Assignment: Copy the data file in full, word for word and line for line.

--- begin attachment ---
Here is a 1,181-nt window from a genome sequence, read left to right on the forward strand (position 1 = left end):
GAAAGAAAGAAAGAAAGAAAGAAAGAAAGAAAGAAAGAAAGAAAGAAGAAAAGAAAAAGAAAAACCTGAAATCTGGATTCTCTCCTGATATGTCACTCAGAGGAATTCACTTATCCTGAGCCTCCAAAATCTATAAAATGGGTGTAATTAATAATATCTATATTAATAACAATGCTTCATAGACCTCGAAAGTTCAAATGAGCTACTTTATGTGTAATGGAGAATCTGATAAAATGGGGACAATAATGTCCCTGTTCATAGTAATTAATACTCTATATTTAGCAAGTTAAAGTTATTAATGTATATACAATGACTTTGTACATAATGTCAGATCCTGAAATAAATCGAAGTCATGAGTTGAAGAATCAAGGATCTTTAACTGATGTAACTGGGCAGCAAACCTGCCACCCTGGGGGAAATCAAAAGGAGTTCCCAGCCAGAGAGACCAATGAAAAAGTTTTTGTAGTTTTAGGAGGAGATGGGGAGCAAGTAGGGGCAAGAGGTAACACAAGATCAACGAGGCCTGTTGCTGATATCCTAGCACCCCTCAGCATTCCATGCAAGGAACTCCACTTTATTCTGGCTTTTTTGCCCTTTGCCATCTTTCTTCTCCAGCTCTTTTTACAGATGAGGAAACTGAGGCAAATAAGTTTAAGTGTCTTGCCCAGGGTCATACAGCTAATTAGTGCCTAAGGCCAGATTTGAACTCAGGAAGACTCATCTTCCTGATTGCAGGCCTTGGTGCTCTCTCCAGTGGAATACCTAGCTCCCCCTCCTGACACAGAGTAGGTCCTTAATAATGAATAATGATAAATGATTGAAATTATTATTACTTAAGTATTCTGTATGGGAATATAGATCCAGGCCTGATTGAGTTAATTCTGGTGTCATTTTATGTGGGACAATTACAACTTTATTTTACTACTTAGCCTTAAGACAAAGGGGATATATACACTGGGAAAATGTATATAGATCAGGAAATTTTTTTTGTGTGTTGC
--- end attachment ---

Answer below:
Here is a 1,181-nt window from a genome sequence, read left to right on the forward strand (position 1 = left end):
GAAAGAAAGAAAGAAAGAAAGAAAGAAAGAAAGAAAGAAAGAAAGAAGAAAAGAAAAAGAAAAACCTGAAATCTGGATTCTCTCCTGATATGTCACTCAGAGGAATTCACTTATCCTGAGCCTCCAAAATCTATAAAATGGGTGTAATTAATAATATCTATATTAATAACAATGCTTCATAGACCTCGAAAGTTCAAATGAGCTACTTTATGTGTAATGGAGAATCTGATAAAATGGGGACAATAATGTCCCTGTTCATAGTAATTAATACTCTATATTTAGCAAGTTAAAGTTATTAATGTATATACAATGACTTTGTACATAATGTCAGATCCTGAAATAAATCGAAGTCATGAGTTGAAGAATCAAGGATCTTTAACTGATGTAACTGGGCAGCAAACCTGCCACCCTGGGGGAAATCAAAAGGAGTTCCCAGCCAGAGAGACCAATGAAAAAGTTTTTGTAGTTTTAGGAGGAGATGGGGAGCAAGTAGGGGCAAGAGGTAACACAAGATCAACGAGGCCTGTTGCTGATATCCTAGCACCCCTCAGCATTCCATGCAAGGAACTCCACTTTATTCTGGCTTTTTTGCCCTTTGCCATCTTTCTTCTCCAGCTCTTTTTACAGATGAGGAAACTGAGGCAAATAAGTTTAAGTGTCTTGCCCAGGGTCATACAGCTAATTAGTGCCTAAGGCCAGATTTGAACTCAGGAAGACTCATCTTCCTGATTGCAGGCCTTGGTGCTCTCTCCAGTGGAATACCTAGCTCCCCCTCCTGACACAGAGTAGGTCCTTAATAATGAATAATGATAAATGATTGAAATTATTATTACTTAAGTATTCTGTATGGGAATATAGATCCAGGCCTGATTGAGTTAATTCTGGTGTCATTTTATGTGGGACAATTACAACTTTATTTTACTACTTAGCCTTAAGACAAAGGGGATATATACACTGGGAAAATGTATATAGATCAGGAAATTTTTTTTGTGTGTTGC